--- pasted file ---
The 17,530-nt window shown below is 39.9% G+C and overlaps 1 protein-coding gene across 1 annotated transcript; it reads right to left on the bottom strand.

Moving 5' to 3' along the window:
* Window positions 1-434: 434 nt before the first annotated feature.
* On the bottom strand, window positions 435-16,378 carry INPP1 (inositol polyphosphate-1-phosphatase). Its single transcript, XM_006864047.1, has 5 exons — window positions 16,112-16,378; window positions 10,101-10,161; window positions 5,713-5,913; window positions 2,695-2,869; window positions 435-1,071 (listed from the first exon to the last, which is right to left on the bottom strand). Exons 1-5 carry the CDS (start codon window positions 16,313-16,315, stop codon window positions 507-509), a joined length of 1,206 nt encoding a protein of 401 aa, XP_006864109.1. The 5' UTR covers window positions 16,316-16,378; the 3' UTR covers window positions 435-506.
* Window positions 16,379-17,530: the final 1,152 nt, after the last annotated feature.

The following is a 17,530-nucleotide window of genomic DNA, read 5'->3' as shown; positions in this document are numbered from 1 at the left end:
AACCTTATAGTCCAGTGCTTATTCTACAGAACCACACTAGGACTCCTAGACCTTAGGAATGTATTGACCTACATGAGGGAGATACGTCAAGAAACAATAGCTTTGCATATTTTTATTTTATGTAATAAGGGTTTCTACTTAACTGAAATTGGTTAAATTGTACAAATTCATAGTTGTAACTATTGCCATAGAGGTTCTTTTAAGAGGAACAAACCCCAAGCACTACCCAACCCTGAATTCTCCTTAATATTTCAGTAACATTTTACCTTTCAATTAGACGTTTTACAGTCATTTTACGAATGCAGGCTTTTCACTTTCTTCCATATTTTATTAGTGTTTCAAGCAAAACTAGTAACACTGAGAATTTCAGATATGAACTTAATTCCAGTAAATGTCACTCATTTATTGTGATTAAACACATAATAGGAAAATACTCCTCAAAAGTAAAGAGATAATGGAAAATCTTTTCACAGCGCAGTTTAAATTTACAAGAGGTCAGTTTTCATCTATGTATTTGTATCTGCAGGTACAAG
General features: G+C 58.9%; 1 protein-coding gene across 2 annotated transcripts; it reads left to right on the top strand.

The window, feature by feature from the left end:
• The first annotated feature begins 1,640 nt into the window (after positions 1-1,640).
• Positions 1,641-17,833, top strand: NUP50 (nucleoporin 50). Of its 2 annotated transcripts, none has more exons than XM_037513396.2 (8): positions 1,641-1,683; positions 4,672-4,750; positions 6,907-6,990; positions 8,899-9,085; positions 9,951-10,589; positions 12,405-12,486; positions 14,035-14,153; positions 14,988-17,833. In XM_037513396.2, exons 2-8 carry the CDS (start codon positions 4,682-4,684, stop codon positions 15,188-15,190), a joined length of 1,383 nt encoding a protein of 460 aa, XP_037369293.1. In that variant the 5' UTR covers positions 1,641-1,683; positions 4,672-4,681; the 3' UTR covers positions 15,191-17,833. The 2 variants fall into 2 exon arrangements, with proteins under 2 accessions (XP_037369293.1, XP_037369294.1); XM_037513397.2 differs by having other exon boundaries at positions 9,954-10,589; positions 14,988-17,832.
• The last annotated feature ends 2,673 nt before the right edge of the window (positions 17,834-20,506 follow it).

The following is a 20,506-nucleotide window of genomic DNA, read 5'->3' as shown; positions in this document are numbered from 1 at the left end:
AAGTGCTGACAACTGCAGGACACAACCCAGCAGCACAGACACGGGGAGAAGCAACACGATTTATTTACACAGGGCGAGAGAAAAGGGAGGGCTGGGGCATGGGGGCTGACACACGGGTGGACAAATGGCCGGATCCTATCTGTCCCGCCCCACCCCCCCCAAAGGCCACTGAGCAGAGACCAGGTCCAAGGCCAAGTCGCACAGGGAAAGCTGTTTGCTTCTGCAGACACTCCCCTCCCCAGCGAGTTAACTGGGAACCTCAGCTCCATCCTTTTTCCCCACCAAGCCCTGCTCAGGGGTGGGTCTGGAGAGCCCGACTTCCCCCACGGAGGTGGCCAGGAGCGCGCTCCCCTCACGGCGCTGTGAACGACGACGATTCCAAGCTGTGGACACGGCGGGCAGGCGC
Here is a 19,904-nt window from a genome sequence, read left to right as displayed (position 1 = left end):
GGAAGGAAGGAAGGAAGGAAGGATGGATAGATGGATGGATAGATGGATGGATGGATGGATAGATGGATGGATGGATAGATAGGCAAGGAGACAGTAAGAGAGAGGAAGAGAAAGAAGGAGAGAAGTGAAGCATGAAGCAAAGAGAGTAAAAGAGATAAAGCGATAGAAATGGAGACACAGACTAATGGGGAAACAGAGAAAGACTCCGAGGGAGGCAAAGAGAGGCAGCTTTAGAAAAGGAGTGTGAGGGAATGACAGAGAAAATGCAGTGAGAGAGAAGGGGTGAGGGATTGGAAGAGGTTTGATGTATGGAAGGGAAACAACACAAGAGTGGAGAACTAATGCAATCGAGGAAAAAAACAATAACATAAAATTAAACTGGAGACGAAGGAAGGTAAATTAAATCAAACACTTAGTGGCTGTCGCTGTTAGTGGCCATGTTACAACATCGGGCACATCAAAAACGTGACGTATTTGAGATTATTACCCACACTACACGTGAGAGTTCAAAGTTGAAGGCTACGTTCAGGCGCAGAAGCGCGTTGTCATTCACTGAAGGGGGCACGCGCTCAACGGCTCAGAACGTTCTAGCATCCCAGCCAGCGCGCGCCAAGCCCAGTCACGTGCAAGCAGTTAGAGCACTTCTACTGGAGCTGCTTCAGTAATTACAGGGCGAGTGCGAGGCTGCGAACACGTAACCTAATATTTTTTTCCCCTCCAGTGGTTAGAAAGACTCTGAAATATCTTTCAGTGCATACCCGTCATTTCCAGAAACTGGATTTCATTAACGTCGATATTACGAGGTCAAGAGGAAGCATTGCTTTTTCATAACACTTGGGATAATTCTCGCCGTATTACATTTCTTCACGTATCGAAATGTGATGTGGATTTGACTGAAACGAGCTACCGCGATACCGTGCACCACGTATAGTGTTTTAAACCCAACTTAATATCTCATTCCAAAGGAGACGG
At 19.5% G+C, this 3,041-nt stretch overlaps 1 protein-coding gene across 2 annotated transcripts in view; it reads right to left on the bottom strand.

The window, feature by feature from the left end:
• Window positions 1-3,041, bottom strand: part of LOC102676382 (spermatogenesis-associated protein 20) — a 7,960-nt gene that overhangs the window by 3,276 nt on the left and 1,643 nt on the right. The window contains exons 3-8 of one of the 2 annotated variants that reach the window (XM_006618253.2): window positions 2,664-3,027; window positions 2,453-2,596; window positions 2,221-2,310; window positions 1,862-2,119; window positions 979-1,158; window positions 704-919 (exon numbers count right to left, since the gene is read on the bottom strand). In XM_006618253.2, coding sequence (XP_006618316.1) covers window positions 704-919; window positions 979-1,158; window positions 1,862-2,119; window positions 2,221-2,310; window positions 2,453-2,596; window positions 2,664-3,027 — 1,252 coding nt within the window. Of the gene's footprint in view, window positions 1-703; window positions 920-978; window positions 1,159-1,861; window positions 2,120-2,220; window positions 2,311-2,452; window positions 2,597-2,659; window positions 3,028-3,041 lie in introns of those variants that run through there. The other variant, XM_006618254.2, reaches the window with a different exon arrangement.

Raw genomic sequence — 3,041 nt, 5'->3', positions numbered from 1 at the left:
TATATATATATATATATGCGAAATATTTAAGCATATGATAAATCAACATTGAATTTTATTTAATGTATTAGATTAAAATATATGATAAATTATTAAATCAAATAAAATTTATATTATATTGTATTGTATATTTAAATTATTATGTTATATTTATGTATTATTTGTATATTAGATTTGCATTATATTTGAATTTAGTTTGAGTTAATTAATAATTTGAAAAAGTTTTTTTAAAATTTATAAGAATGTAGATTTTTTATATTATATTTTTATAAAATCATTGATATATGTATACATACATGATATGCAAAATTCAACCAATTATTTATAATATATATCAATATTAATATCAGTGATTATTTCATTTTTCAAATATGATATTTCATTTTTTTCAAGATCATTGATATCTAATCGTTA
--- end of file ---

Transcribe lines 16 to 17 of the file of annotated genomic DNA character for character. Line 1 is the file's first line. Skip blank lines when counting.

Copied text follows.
GGAAGGAAGGAAGGAAGGAAGGATGGATAGATGGATGGATAGATGGATGGATGGATGGATAGATGGATGGATGGATAGATAGGCAAGGAGACAGTAAGAGAGAGGAAGAGAAAGAAGGAGAGAAGTGAAGCATGAAGCAAAGAGAGTAAAAGAGATAAAGCGATAGAAATGGAGACACAGACTAATGGGGAAACAGAGAAAGACTCCGAGGGAGGCAAAGAGAGGCAGCTTTAGAAAAGGAGTGTGAGGGAATGACAGAGAAAATGCAGTGAGAGAGAAGGGGTGAGGGATTGGAAGAGGTTTGATGTATGGAAGGGAAACAACACAAGAGTGGAGAACTAATGCAATCGAGGAAAAAAACAATAACATAAAATTAAACTGGAGACGAAGGAAGGTAAATTAAATCAAACACTTAGTGGCTGTCGCTGTTAGTGGCCATGTTACAACATCGGGCACATCAAAAACGTGACGTATTTGAGATTATTACCCACACTACACGTGAGAGTTCAAAGTTGAAGGCTACGTTCAGGCGCAGAAGCGCGTTGTCATTCACTGAAGGGGGCACGCGCTCAACGGCTCAGAACGTTCTAGCATCCCAGCCAGCGCGCGCCAAGCCCAGTCACGTGCAAGCAGTTAGAGCACTTCTACTGGAGCTGCTTCAGTAATTACAGGGCGAGTGCGAGGCTGCGAACACGTAACCTAATATTTTTTTCCCCTCCAGTGGTTAGAAAGACTCTGAAATATCTTTCAGTGCATACCCGTCATTTCCAGAAACTGGATTTCATTAACGTCGATATTACGAGGTCAAGAGGAAGCATTGCTTTTTCATAACACTTGGGATAATTCTCGCCGTATTACATTTCTTCACGTATCGAAATGTGATGTGGATTTGACTGAAACGAGCTACCGCGATACCGTGCACCACGTATAGTGTTTTAAACCCAACTTAATATCTCATTCCAAAGGAGACGG
At 19.5% G+C, this 3,041-nt stretch overlaps 1 protein-coding gene across 2 annotated transcripts in view; it reads right to left on the bottom strand.